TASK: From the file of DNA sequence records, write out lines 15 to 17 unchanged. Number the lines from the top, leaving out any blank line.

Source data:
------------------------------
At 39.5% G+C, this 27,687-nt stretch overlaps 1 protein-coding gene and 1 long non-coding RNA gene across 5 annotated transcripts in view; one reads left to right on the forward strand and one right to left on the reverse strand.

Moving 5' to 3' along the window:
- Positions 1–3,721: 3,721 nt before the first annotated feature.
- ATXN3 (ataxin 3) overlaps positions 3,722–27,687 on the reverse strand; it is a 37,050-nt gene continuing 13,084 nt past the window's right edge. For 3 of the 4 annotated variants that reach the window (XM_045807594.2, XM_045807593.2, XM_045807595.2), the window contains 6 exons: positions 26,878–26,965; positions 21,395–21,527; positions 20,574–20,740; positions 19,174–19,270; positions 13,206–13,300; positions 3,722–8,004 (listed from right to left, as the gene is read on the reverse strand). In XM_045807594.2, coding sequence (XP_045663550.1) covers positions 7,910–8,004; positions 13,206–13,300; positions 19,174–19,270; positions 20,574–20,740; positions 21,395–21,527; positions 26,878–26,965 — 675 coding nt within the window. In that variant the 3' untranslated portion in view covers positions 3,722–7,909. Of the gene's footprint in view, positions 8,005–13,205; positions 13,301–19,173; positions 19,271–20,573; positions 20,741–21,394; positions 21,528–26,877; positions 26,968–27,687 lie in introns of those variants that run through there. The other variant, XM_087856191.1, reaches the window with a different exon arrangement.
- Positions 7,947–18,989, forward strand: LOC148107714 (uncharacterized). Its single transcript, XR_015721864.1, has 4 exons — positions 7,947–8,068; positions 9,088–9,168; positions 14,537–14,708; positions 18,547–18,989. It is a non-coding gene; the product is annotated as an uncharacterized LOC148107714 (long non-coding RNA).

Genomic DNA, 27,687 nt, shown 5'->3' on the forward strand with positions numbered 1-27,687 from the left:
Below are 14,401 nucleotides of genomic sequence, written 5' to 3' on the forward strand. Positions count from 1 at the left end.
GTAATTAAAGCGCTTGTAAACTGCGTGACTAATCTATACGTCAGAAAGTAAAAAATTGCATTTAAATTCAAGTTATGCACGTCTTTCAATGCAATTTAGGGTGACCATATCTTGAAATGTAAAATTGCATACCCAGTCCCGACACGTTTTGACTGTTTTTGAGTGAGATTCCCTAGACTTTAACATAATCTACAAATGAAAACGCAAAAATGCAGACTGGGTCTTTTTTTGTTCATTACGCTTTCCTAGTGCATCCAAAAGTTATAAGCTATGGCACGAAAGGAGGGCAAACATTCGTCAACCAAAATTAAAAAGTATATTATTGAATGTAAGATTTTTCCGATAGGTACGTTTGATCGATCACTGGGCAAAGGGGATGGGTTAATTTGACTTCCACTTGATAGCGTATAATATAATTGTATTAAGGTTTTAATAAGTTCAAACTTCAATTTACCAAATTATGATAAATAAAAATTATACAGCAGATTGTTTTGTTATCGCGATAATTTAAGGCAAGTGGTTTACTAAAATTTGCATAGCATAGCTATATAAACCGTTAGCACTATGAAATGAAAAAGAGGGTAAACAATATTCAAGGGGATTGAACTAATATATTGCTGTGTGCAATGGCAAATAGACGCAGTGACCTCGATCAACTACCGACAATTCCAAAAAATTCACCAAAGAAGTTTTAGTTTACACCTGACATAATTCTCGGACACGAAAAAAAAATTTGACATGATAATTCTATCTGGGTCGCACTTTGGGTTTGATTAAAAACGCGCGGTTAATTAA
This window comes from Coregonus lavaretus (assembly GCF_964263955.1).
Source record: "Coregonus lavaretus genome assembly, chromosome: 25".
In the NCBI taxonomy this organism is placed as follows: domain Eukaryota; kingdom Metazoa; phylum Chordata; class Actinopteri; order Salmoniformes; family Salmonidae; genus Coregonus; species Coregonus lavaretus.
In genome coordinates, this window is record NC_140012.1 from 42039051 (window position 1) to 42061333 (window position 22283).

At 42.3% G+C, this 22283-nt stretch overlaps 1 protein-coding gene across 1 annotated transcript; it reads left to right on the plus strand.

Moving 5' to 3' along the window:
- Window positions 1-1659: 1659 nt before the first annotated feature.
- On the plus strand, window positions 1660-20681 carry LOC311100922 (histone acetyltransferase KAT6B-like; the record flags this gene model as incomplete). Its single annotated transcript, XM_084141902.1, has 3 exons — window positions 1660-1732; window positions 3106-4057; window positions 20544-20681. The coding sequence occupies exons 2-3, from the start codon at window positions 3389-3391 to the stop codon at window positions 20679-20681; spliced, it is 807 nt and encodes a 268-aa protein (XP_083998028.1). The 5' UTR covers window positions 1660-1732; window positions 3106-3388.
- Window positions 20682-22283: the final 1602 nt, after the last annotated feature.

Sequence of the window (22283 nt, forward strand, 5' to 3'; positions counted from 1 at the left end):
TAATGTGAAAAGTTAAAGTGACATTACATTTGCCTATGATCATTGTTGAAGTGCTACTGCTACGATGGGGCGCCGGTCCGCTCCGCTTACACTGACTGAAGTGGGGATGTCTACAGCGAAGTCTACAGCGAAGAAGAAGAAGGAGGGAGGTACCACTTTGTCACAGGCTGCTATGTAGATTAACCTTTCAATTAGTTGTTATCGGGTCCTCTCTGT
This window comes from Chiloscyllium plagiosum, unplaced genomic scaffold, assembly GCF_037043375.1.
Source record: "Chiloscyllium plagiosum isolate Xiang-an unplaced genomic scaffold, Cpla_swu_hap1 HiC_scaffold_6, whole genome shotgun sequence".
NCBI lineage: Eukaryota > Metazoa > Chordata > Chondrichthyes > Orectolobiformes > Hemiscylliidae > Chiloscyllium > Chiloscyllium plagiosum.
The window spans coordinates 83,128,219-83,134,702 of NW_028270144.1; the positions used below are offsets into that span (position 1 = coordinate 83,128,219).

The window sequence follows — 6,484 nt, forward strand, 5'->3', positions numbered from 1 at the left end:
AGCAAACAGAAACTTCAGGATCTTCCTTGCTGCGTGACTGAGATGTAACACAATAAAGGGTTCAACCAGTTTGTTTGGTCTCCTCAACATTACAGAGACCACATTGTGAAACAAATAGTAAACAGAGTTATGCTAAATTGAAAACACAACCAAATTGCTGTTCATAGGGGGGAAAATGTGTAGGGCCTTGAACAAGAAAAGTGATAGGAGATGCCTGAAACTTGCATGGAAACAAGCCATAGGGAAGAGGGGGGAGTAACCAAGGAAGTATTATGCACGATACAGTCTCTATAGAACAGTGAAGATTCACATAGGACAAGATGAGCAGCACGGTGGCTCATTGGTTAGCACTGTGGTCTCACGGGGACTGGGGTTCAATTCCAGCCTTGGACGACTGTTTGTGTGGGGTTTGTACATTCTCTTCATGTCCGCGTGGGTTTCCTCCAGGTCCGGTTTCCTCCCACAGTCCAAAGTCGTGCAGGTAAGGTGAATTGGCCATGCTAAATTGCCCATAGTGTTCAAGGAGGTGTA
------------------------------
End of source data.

- Window positions 1-1659: 1659 nt before the first annotated feature.
- On the plus strand, window positions 1660-20681 carry LOC311100922 (histone acetyltransferase KAT6B-like; the record flags this gene model as incomplete). Its single annotated transcript, XM_084141902.1, has 3 exons — window positions 1660-1732; window positions 3106-4057; window positions 20544-20681. The coding sequence occupies exons 2-3, from the start codon at window positions 3389-3391 to the stop codon at window positions 20679-20681; spliced, it is 807 nt and encodes a 268-aa protein (XP_083998028.1). The 5' UTR covers window positions 1660-1732; window positions 3106-3388.
- Window positions 20682-22283: the final 1602 nt, after the last annotated feature.